The space program SETI is the Search for Extra-Terrestrial Intelligence. Mostly, it consists of massive radio telescopes pointed at the sky, and computers combing through massive amounts of data.

It has been commented, though, that radio technology might not be the communication medium of choice for some other technological civilization. One other possibility is that if anybody else was out there, they would be using laser beams, possibly attached to their heads.

In 2006, the Optical Seti Telescope was inaugurated at Harvard, and the search for sharks with frickin’ laser beams attached to their heads began in earnest.

The search criteria to differentiate signal from noise was that the signal would be very short pulses of light coming from stars that are like our sun and nearby. This would make sense if civilizations were pinging us, directing intense lasers in our direction with the intent of getting our attention. Perhaps if a civilization was doing this, aiming very powerful lasers at every star in the sky in an attempt to communicate, this telescope could detect such a signal. No such signal was observed by this telescope, but SETI scientist Ragbir Bhathal at the University of Western Sydney tentatively says he saw what might have been a laser once, and has been carefully watching for it to show up again. Even if he does see it again, though, it might only mean the discovery of a laser-like natural phenomena of certain types of stars.

Now a bit about light. The bluer the light, the more energy it has, the redder the light, the less energy it has. Light is composed of particles called photons, and is produced by atoms, which are composed of protons and neutrons in a dense central nucleus, orbited by electrons. The electrons move in paths, called orbitals, about the nucleus. Much like blowing over the lip of a bottle creates the same note no matter how hard you blow, until you blow really hard and the air passes over the opening fast enough to jump the bottle up to the next higher octave, electrons orbit the nucleus in set orbitals, and abruptly jump up from one orbital to the next when the atom takes in enough energy. And then when the electron calms down, it lowers to the original orbital, releasing a photon. The wavelength of the photon corresponds to how much difference in energy there is for that particular atom between those two electron orbitals.

So different elements produce different colors of light when they get excited by things like heat or electricity. This is how we can tell what elemental composition stars have. We split up the light coming from the star into spectral lines with a prism tool called a spectrograph. Those lines tell us what elements are emitting light, and their relative intensities tell us how much, relatively, there is of each one in that star.

A laser is a light amplification of a stimulated emission of radiation. In a laser, a purified substance is excited with energy, typically electricity or heat, until it shines. What colors it shines depends on its element, as I explained above. The trick with a laser is to get all these atoms of some element shining one particular color, over a critical threshold past which more atoms are putting out the color than absorbing it. The light shines into an optical cavity, which absorbs and re-emits this wavelength of light, where it gains power and only has a single avenue of escape. What comes out is a laser beam.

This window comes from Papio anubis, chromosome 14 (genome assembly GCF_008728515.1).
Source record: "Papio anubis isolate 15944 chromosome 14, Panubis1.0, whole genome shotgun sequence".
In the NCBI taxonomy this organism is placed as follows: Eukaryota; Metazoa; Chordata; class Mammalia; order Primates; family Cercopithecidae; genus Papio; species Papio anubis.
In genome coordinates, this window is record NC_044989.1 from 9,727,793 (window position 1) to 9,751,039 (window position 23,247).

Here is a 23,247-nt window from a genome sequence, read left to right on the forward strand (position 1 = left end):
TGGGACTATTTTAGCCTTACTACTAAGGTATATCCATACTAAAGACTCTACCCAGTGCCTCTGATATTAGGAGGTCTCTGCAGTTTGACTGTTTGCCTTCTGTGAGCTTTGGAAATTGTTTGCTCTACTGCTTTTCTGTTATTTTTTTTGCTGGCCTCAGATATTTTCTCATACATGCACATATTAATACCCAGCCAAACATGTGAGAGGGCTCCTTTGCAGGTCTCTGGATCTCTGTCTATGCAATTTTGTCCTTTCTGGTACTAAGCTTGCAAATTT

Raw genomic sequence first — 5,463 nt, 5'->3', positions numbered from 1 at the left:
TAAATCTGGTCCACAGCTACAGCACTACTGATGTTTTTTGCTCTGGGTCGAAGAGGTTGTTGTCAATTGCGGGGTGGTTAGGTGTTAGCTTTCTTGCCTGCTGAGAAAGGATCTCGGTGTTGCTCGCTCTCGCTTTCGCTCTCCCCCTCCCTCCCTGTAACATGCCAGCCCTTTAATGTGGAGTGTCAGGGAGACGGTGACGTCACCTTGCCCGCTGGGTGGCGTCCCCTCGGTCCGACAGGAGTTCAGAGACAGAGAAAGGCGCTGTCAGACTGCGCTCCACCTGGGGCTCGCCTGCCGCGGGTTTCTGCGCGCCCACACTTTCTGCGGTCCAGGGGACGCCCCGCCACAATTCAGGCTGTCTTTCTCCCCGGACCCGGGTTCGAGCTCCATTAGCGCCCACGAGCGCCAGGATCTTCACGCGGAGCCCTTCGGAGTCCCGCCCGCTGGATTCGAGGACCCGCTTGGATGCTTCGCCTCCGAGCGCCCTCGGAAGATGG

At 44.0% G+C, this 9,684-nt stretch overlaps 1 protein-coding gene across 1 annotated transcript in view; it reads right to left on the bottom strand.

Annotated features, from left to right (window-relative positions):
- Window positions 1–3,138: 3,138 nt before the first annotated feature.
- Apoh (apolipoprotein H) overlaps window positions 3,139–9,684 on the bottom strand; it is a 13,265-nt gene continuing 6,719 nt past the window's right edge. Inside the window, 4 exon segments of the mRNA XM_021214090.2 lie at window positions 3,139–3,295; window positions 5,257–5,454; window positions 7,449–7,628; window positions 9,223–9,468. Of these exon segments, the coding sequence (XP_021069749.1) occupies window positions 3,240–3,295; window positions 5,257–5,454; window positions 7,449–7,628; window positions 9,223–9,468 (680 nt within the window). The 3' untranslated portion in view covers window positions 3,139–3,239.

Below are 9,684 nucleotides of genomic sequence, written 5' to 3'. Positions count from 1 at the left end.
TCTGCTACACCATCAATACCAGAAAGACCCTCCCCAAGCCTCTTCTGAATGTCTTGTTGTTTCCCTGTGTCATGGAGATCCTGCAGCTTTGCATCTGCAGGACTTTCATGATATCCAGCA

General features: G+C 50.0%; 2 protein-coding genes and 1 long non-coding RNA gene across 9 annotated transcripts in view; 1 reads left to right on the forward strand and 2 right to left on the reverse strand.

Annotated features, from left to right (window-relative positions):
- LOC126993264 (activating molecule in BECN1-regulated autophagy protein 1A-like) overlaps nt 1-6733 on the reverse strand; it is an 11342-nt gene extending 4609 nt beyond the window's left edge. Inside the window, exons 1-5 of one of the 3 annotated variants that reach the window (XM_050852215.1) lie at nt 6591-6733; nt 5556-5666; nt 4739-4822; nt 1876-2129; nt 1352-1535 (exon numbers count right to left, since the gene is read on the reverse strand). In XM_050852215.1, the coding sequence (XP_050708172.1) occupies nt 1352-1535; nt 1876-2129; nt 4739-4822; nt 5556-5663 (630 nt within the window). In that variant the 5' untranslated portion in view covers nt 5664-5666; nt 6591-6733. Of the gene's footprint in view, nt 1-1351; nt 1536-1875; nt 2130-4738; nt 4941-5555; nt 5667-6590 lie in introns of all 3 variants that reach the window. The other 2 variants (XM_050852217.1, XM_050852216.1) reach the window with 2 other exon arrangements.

Lasers come in all the colors that atoms can emit. All the spectral lines of the elements on the periodic table are all the colors of lasers that we have ever made. And they’re all the colors that we have seen in spectroscopes when observing the biggest, brightest things in the sky, stars.

But there might be other colors, because there might be other elements.

Avast Ye!

Avast Ye! Heavy Elements Ahoy!

It has been theorized since the 60′s that there might be more stable elements than we know about. For example, the element with an atomic number of 160, unhexnilium, might be stable. But making such an element would be very difficult. You couldn’t just smash two mercury ions together to create it, because they wouldn’t hold nearly enough neutrons. That isotope would undergo radioactive decay and come apart as soon as it was made. Something clever would have to be done.

But if it were to be done, and a significant amount of this element unhexnilium was synthesized, it might just be an ideal substance to use for a laser beam. Why? Because it could produce unique colors. A spectrograph could pick it out from natural sources of other light like stars with absolute certainty, since this element is unlikely to occur naturally in the universe at all.

I have read that these elements’ orbitals beyond the super-actinides can be derived using the Dirac equation.

The Dirac Equation

I don’t exactly know how to do that, but if it can be done, then could perhaps this telescope at Harvard filter for these spectral lines rather than just look for lasers aimed directly at us? It seems possible to me in my somewhat uninformed opinion that such a search might be better able to detect communiques meant to talk amongst themselves rather than just attempts by other civilizations to contact alien life. Such transmissions would be expected to be more typical, right? These telescopes have been called photon buckets, and they are really looking for a drop in the bucket. So it seems to me that it might be fruitful to look for a drop that is almost certainly not natural in origin.